Are you sensing the common undercurrent here? Relative to how we remember them -- Rider from the dunk contest, Johnson as Grandmama, Augmon as Plastic Man, and so on -- most of the best post-1989 UNLV products' careers have been at least slightly disappointing. Or short-lived. Sometimes both.
When you factor that in alongside the rest of the list, No. 13 feels appropriate, doesn't it?
Why they could be ranked higher: While our memories of Johnson, Augmon, Anthony and Rider have probably improved, relative to their performance, you could just as easily argue that Marion has been drastically underrated from Day 1. Phoenix's trade for O'Neal was an intentional (and misguided) effort to make the Suns more conventional (slower, bigger, etc.). Instead it revealed just how effective and important Marion was running the floor alongside Nash. Marion has never been a gifted scorer, but his athleticism made up for that in the early years, and his craftiness does now. Despite occasional rumblings that he wasn't the best teammate, Marion has been a huge asset on every team that has employed him. You simply don't find athletic 3s who can rebound and guard the same variety of players as Marion very often. When you do, you should appreciate them. Maybe Marion is still underrated -- and if he is, doesn't that boost UNLV's overall score?
Plus, let's not totally overlook Keon Clark, a solid if forgettable pro, and Joel Anthony, who went undrafted but turned himself into an invaluable defender and rebounder on Miami's 2012 NBA title team (before the Heat went small in 2013, which sent Anthony to the bench, and you know the rest).
Louis Amundson isn't terrible. That's probably all we need to say about Louis Amundson.
Why they could be ranked lower: We don't spend a ton of time dwelling on the lesser lights of any team's list, but it certainly doesn't hurt a team's rankings to have a deep collection of tenured, productive veterans. UNLV does not have that. As I wrote above, outside of Johnson and Marion, the best Rebels were either disappointing or merely mediocre (or both). Further down the list, even if you set aside Clark, Anthony and Amundson -- which is generous in the first place -- resides a big whole bag of bad. I'm all about Marion, and I love me some Grandmama, but how good is the overall list here, really?
What’s ahead? After legendary coach (and frequent, brazen NCAA target) Jerry Tarkanian was forced out by university president Robert Maxson in 1992, UNLV went dormant for more than a decade. Even when Lon Kruger resurrected the program in the mid-aughts, he did it with the kind of unassuming, defense-first players who fit his system. It had hardly the kind of elite future pros Tarkanian so successfully courted. Only since former Tarkanian player Dave Rice took over in the spring of 2011 have the Rebels looked to run once more. As such, Rice has recruited well, and this summer uber-talented freshman Anthony Bennett is likely to be a top-five pick. (Chad Ford's latest mock draft has Bennett going fourth to the Charlotte Bobcats.) Center Khem Birch could be a lottery pick next summer or beyond. After Katin Reinhardt's transfer to USC, that's about it as obvious potential pro prospects go. But keep an eye on incoming freshman Christian Wood, a great shooter with a lanky 6-foot-10 frame who might have hybrid-obsessed NBA scouts drooling, even if he still has much to add to his game.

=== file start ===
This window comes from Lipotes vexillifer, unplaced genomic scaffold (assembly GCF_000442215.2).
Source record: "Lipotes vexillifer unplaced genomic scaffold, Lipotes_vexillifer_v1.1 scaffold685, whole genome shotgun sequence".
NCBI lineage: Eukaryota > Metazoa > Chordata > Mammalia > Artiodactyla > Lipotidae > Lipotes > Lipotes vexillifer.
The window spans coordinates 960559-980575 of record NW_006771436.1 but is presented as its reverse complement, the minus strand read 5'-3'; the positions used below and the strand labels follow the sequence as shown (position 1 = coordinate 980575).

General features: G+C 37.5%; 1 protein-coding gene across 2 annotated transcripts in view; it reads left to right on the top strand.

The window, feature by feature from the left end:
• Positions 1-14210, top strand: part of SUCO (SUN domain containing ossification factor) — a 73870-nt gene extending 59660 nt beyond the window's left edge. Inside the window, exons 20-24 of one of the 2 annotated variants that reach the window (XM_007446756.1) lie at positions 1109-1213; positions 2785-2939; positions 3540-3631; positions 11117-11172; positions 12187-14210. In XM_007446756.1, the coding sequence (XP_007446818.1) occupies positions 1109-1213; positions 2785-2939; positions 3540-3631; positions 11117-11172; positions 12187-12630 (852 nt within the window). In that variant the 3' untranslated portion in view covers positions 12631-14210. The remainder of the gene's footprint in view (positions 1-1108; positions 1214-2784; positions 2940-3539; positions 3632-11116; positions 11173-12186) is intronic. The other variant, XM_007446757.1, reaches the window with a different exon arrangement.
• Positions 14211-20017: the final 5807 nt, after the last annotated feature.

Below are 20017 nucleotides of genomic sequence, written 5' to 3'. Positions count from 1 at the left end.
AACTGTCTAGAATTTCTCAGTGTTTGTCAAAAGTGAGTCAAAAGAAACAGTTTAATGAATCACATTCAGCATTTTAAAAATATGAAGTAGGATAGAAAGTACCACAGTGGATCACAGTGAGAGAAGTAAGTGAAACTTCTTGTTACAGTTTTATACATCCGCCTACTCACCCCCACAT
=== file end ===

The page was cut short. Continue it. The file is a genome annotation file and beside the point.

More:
Final thoughts: I was six in 1991, and 10 in 1995. My memories of Grandmama and the Charlotte Hornets were always going to be inflated. Which is not to say Johnson wasn't good. Of course he was. There is no getting around how dominant he could be when healthy.
But the overall story of Johnson's career isn't one of undeniable dominance -- it's one of obvious brilliance at least partially derailed by circumstance. (Nobody tell 10-year-old Eamonn's best friend Jason. Jason owned a Hornets Starter jacket. He'd be crushed.) To an even greater extent, Plastic Man and Anthony never really reached the potential they seemed to have when they ran roughshod over college basketball for two straight seasons. At this point, Rider is a classic mid-'90s NBA cautionary tale. Only Marion, born of a different era in UNLV basketball, has been an above-average NBA player for more than a few years. Marion has been that for 14 seasons, to be precise.
I don't know about you, but when I hear "UNLV" and "pro products" in the same formation, my brain instinctually calls up that classic early-'90s All-Americans poster. It remembers Johnson in the glory days, Augmon back when people thought he was the next Magic Johnson, Rider from the dunk contest. UNLV's draft history since 1989 -- while still very good, and worthy of its spot in the top 15 -- was never going to be so simple.